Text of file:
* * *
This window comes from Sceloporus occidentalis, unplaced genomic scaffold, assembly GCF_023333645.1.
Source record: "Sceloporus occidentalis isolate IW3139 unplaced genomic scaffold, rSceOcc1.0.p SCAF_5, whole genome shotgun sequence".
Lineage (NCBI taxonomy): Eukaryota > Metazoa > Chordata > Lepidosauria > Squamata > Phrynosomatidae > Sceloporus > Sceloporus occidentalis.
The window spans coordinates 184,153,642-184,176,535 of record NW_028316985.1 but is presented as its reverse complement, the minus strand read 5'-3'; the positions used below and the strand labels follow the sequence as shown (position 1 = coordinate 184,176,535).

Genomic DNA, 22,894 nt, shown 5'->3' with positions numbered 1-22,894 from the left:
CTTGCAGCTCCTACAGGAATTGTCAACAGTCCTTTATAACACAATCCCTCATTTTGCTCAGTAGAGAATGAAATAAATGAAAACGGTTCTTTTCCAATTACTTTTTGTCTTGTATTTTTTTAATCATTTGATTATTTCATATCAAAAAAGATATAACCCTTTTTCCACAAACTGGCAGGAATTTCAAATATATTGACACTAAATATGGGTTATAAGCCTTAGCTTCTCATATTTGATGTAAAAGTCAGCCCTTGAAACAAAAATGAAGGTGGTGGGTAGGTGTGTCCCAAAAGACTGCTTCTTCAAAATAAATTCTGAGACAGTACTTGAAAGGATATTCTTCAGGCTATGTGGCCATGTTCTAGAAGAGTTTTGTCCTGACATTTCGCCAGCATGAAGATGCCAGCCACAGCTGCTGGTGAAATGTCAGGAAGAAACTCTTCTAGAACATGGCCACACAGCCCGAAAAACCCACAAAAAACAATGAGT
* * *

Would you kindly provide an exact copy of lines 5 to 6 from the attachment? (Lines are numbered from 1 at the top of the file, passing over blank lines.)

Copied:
Genomic DNA, 22,894 nt, shown 5'->3' with positions numbered 1-22,894 from the left:
CTTGCAGCTCCTACAGGAATTGTCAACAGTCCTTTATAACACAATCCCTCATTTTGCTCAGTAGAGAATGAAATAAATGAAAACGGTTCTTTTCCAATTACTTTTTGTCTTGTATTTTTTTAATCATTTGATTATTTCATATCAAAAAAGATATAACCCTTTTTCCACAAACTGGCAGGAATTTCAAATATATTGACACTAAATATGGGTTATAAGCCTTAGCTTCTCATATTTGATGTAAAAGTCAGCCCTTGAAACAAAAATGAAGGTGGTGGGTAGGTGTGTCCCAAAAGACTGCTTCTTCAAAATAAATTCTGAGACAGTACTTGAAAGGATATTCTTCAGGCTATGTGGCCATGTTCTAGAAGAGTTTTGTCCTGACATTTCGCCAGCATGAAGATGCCAGCCACAGCTGCTGGTGAAATGTCAGGAAGAAACTCTTCTAGAACATGGCCACACAGCCCGAAAAACCCACAAAAAACAATGAGT